This past weekend’s political drama in the 2012 presidential race has reverberated throughout the Twitterverse. Texas Gov. Rick Perry’s splashy entrance into the GOP contest, Rep. Michele Bachmann’s claiming of the Ames Straw poll crown and former Minnesota governor Tim Pawlenty’s early exit from the race have upended the battle for Web buzz in a big way, according to a Post analysis..

We used Topsy, a real-time search engine that indexes Twitter data, to get a read on how the top-tier candidates emerged after the big week that was.

Over the past four days, Perry has gone from a whopping 51,578 mentions on Twitter (these mentions could be both flattering and critical) to a high of 56,398 mentions on Tuesday (the last day we measured, and the one after he mentioned the Fed could be “treasonous” if it printed more money).

Bachmann’s Twitter mentions rose and fell along with her Iowa straw poll victory, peaking at 38,000 on Sunday, the day after her victory.

But Romney was a Twitter dead end, with his Twitter mentions remaining slow and steady at 5,794 on Saturday (straw poll day) to 3,052 on Tuesday.

At this point in the race, Twitter mentions are predictive of, well, nothing about the outcome of the GOP primary. But they do reinforce some theories about the candidates and their stragies thus far, and frame some trends to watch:

Perry makes an entrance: By now, even “Yankees” know Perry is a skilled campaigner who has a proven ability to steal other candidates’ thunder. He officially entered the 2012 campaign on Saturday, the day of the Ames Straw Poll. Did the Texas governor manage to suck some of the attention from Bachmann, the eventual winner, not to mention the other candidates, who were fighting for their political surivival? The social stats indicate that Perry did capture the lion’s share of the tweets about politics on that day, a calculation in keeping with the political class’s statements that Perry has quickly shot into contention as a GOP front-runner.

Burying the leader: Mitt Romney’s decision to forego the Ames Straw Poll made him an afterthought for observers over the marquee campaign weekend. The Fix wrote earlier this week that, post-Ames and Perry, “the one person for whom the game has changed the most is front-runner Mitt Romney.” Three days after Ames, Bachmann and Perry were still trouncing Romney in Twitter mentions.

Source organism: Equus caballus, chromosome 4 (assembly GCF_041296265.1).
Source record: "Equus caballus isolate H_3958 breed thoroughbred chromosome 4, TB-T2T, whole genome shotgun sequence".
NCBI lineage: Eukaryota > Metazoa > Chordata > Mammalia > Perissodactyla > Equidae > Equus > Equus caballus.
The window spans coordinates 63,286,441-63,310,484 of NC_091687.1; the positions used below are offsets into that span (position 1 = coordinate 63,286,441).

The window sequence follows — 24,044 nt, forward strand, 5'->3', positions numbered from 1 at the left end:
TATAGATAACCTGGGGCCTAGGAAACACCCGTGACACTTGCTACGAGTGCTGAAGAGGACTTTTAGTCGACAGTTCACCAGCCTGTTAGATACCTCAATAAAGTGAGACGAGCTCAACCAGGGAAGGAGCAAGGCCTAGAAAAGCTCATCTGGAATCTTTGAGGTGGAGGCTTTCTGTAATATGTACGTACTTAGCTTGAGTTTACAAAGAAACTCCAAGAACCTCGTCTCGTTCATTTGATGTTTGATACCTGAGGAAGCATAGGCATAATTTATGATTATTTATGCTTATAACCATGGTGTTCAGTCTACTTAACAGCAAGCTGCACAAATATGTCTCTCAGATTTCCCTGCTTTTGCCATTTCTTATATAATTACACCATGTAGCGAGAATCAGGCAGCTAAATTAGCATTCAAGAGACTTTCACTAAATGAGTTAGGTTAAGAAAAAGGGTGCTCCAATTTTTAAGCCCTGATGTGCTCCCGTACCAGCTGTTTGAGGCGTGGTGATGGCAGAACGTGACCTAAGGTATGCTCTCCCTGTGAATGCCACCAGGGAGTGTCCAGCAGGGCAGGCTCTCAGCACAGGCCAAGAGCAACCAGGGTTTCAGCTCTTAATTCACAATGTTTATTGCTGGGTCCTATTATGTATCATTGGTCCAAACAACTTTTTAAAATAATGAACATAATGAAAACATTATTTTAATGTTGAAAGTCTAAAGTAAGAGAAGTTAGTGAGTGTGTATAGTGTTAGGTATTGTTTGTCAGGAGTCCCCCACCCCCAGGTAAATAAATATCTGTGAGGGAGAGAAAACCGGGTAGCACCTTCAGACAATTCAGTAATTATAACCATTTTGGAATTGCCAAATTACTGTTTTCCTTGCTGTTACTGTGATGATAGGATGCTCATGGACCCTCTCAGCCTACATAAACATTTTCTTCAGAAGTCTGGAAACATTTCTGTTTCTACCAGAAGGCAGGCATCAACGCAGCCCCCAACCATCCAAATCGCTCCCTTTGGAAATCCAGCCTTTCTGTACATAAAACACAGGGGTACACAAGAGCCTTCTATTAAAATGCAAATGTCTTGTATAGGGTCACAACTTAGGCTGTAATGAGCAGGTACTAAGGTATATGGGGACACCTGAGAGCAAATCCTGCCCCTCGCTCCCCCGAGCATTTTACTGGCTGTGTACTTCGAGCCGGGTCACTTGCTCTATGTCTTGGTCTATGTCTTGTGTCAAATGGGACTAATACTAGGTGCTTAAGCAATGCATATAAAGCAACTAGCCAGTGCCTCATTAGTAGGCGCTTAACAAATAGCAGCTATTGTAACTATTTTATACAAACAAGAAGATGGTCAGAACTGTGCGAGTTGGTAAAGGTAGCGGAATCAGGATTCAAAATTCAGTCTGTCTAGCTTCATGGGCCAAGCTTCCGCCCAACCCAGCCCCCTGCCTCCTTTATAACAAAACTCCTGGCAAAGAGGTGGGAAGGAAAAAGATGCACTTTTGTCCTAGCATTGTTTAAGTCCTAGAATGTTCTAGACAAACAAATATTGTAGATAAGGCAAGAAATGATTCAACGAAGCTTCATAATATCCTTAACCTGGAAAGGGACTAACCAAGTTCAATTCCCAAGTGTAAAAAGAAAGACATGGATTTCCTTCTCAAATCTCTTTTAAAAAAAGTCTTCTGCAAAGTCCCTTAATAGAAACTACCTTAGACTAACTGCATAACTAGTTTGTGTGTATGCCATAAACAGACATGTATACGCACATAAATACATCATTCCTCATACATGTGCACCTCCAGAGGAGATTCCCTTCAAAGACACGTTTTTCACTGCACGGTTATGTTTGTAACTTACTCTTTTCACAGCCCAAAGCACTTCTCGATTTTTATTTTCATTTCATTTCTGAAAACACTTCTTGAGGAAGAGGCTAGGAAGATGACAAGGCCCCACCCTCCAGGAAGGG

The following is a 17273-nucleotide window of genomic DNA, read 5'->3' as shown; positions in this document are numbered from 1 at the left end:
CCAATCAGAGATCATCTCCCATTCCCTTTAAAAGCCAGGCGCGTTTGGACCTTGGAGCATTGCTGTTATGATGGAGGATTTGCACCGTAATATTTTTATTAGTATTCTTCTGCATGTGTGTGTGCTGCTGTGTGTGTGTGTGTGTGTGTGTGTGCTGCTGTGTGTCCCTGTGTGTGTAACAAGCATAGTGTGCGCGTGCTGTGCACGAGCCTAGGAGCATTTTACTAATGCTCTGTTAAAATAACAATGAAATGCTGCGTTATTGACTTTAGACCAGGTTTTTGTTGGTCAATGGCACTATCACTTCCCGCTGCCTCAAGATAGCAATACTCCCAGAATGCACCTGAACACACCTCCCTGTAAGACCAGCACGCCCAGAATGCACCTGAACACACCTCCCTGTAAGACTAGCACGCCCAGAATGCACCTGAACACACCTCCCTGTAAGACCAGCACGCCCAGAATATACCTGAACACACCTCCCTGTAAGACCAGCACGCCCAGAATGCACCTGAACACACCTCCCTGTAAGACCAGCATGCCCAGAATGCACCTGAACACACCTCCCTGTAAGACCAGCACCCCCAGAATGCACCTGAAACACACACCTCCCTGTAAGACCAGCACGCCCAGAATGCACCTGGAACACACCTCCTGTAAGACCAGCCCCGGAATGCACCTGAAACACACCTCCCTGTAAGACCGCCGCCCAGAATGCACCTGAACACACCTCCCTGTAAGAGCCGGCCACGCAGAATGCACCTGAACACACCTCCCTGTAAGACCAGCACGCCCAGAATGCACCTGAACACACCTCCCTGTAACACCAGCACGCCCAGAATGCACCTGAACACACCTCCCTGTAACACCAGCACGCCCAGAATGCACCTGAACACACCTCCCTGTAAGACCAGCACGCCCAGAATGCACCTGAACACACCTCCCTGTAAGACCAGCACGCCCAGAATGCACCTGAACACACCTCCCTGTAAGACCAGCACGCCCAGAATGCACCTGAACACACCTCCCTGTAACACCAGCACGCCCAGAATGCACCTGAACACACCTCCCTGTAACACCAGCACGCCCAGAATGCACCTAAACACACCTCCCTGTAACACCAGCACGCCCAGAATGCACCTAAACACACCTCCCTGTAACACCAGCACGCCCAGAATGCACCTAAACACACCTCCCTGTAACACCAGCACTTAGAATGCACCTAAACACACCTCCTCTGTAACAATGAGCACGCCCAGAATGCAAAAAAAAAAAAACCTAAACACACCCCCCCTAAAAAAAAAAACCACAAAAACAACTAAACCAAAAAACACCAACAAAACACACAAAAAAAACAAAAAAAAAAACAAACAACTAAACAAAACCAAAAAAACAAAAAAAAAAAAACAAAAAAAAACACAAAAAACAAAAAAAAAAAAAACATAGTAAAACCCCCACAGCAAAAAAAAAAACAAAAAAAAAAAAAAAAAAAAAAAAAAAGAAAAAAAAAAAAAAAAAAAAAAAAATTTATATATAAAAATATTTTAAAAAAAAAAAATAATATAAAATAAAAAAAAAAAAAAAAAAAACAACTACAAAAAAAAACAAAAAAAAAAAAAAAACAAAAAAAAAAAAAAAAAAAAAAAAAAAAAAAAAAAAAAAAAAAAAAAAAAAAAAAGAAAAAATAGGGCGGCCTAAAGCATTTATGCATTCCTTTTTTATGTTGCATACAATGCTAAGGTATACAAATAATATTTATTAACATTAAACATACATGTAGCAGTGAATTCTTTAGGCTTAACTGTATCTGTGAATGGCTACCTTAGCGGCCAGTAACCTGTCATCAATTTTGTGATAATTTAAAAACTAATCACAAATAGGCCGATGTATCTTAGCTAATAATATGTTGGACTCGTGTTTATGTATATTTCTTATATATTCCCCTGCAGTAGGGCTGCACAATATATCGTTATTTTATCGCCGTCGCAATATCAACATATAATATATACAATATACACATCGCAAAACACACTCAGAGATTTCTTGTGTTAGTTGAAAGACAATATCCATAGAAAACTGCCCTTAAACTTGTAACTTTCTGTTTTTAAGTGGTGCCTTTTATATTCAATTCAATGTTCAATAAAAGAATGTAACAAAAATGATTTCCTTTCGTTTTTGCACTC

A large share of the Tweets about Perry and Bachmann were undoubtedly regarding their controversial statements and outright flubs, but the media and Twitter attention that swarmed Iowa over the weekend prove that the former Massachusetts governor missed an opportunity for play there.

More on those flubs: Bachmann has been known to make errant statements, the sort that the Twitterverse loves to perpetuate. On Tuesday, @PostPolitics tweeted about a very minor mishap by Bachmann on the campaign trail. At a stop in Spartanburg, S.C., Bachmann remarked that it was Elvis Presley’s birthday, when it was actually the anniversary of the day he died in 1977. The tweet was re-tweeted by hundreds of our followers and their followers. So far, Bachmann hasn’t made any disastrous errors, but the social web will continue to magnify even the smallest ones.

True to form:: There was one more thing our Topsy data confirmed:Pawlenty’s decision to leave the race on Sunday garnered 16 times more Twitter mentions than his efforts to win Saturday’s Straw Poll did.

Mention Machine is part of a new Washington Post project to track the impact of social media on the 2012 presidential campaign. We’ll post frequently on Washington Post blogs about the relationship between online media buzz and the outcomes of elections.


Quiz: How much do you know about Rick Perry?

Perry, Romney take sides on global warming

Does Perry have a Karl Rove problem?